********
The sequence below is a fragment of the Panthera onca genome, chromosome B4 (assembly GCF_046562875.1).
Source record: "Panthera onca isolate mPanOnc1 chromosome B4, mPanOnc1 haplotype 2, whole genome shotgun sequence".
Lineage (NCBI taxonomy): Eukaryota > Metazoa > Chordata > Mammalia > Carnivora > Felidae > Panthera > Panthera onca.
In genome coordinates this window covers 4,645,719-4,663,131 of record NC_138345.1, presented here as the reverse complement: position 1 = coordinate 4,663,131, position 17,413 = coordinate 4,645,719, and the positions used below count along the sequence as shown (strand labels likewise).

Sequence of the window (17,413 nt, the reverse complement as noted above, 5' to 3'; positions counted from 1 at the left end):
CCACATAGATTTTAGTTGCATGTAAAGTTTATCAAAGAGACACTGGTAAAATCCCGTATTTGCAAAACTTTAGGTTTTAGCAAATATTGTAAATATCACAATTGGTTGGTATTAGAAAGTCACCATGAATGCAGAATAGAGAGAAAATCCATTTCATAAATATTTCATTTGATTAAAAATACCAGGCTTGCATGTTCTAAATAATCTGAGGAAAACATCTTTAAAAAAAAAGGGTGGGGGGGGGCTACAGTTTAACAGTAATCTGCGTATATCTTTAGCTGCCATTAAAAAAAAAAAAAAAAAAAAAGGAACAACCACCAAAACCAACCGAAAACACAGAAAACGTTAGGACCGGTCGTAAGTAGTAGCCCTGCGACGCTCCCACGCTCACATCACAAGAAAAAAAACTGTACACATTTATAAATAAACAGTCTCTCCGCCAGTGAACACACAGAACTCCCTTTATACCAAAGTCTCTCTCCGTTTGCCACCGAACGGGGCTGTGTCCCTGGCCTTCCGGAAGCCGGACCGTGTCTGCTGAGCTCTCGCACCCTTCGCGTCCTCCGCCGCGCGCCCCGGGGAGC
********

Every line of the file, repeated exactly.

The sequence below is a fragment of the Panthera onca genome, chromosome B4 (assembly GCF_046562875.1).
Source record: "Panthera onca isolate mPanOnc1 chromosome B4, mPanOnc1 haplotype 2, whole genome shotgun sequence".
Lineage (NCBI taxonomy): Eukaryota > Metazoa > Chordata > Mammalia > Carnivora > Felidae > Panthera > Panthera onca.
In genome coordinates this window covers 4,645,719-4,663,131 of record NC_138345.1, presented here as the reverse complement: position 1 = coordinate 4,663,131, position 17,413 = coordinate 4,645,719, and the positions used below count along the sequence as shown (strand labels likewise).

Sequence of the window (17,413 nt, the reverse complement as noted above, 5' to 3'; positions counted from 1 at the left end):
CCACATAGATTTTAGTTGCATGTAAAGTTTATCAAAGAGACACTGGTAAAATCCCGTATTTGCAAAACTTTAGGTTTTAGCAAATATTGTAAATATCACAATTGGTTGGTATTAGAAAGTCACCATGAATGCAGAATAGAGAGAAAATCCATTTCATAAATATTTCATTTGATTAAAAATACCAGGCTTGCATGTTCTAAATAATCTGAGGAAAACATCTTTAAAAAAAAAGGGTGGGGGGGGGCTACAGTTTAACAGTAATCTGCGTATATCTTTAGCTGCCATTAAAAAAAAAAAAAAAAAAAAAGGAACAACCACCAAAACCAACCGAAAACACAGAAAACGTTAGGACCGGTCGTAAGTAGTAGCCCTGCGACGCTCCCACGCTCACATCACAAGAAAAAAAACTGTACACATTTATAAATAAACAGTCTCTCCGCCAGTGAACACACAGAACTCCCTTTATACCAAAGTCTCTCTCCGTTTGCCACCGAACGGGGCTGTGTCCCTGGCCTTCCGGAAGCCGGACCGTGTCTGCTGAGCTCTCGCACCCTTCGCGTCCTCCGCCGCGCGCCCCGGGGAGC